We welcome the implementation of s.89 of the Higher Education and Research Act (HERA) 2017, which came into force on 1 April 2018. This further extends the remit of the OIA, giving more higher education students access to independent redress for their complaints, and strengthens protection for students.
Under the Act, higher education providers that are required to be members of the OIA Scheme (“qualifying institutions”) must remain an OIA member for a period of 12 months after they stop being a qualifying institution. This enshrines in legislation a similar pre-existing requirement under the Rules of the OIA Scheme. The Welsh Government has brought into force this section of HERA so that students at English and Welsh OIA member providers will have a similar protection.
We have also broadened what we consider to be a higher education course for the purposes of the OIA Scheme to reflect the scope of higher education in the new regulatory framework in England. This means that more higher education students than before will be able to bring their complaint to us.
Following public consultation, we have published revised Rules of the OIA Scheme, which came into effect on 1 April 2018. The revised Rules reflect the provisions of HERA, and we have taken the opportunity to simplify their tone and style so that they are clearer and more accessible. We have published revised guidance to accompany the new Rules.
Notes to Editors
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- The Office of the Independent Adjudicator for Higher Education (OIA) is the independent student complaints ombudsman for higher education in England and Wales. It is the designated operator of the student complaints’ scheme under the Higher Education Act 2004.
- The OIA is not a regulator but is part of the regulatory framework for higher education in England and Wales. We are independent of Government, higher education providers and students. We liaise regularly with Government and work with other sector bodies to share information which contributes to our respective roles.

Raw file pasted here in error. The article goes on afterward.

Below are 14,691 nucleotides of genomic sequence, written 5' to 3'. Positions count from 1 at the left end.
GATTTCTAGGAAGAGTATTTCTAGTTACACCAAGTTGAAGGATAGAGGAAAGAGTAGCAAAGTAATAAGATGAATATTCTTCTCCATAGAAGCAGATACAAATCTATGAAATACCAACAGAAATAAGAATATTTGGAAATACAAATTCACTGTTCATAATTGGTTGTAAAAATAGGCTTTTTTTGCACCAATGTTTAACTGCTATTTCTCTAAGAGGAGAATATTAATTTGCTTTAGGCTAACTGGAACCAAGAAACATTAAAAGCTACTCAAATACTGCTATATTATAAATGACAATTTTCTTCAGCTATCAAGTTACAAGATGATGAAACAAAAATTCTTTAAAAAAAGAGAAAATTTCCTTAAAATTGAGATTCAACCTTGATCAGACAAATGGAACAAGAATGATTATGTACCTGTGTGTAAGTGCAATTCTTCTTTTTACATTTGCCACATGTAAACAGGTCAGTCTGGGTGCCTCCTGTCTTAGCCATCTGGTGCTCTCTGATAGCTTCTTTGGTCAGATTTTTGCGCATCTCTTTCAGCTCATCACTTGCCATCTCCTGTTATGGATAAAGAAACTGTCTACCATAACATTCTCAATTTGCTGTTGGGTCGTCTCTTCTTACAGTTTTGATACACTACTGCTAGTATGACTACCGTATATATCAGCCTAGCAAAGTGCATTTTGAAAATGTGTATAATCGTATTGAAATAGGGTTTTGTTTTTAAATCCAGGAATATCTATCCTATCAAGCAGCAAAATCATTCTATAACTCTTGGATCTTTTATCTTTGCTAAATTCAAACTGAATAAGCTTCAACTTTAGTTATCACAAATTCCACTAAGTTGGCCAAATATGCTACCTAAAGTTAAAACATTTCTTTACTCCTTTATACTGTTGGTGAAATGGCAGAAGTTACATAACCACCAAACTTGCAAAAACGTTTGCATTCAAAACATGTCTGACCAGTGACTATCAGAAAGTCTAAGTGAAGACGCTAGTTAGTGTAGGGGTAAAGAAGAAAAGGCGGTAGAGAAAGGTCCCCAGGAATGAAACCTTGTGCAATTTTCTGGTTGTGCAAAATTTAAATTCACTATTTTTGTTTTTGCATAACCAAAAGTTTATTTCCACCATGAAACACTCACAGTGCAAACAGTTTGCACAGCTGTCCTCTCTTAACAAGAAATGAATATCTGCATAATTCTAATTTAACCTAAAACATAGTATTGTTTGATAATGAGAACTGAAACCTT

- The Higher Education Act 2004 defines those providers in England and Wales (“qualifying
institutions”) which are required to join the OIA Scheme. This includes all universities and (since the Consumer Rights Act 2015) all providers with degree awarding powers and those offering higher education courses designated for student support funding. The Higher Education and Research Act (HERA) 2017 expands this definition further to include all providers on the OfS Register and those providers in England which deliver higher education courses leading to the grant of an award by another OIA member provider in England (or by the OfS itself under its awarding/validation powers).
- Students can only complain to us about some providers if they are or were on a higher education course, and their complaint is about their experience on that higher education course. These providers are identified on our website. For these purposes, a “higher education” course is a course of any description mentioned in Schedule 6 to the Education Reform Act 1988 and which also meets the academic standards as they are described in the Framework for Higher Education Qualifications (FHEQ) for England, Wales and Northern Ireland at Level 4 or higher. Our widened definition of higher education applies to complaints about events which happened on or after 1 April 2018, when our new Rules came into effect.
- As well as changes to our Rules required as a result of the implementation of HERA 2017 and the changes we made to the tone and style, we also made minor changes to take account of judicial review judgments and suggestions from Chartered Trading Standards Institute, which is our auditing body as the Alternative Dispute Resolution body for higher education.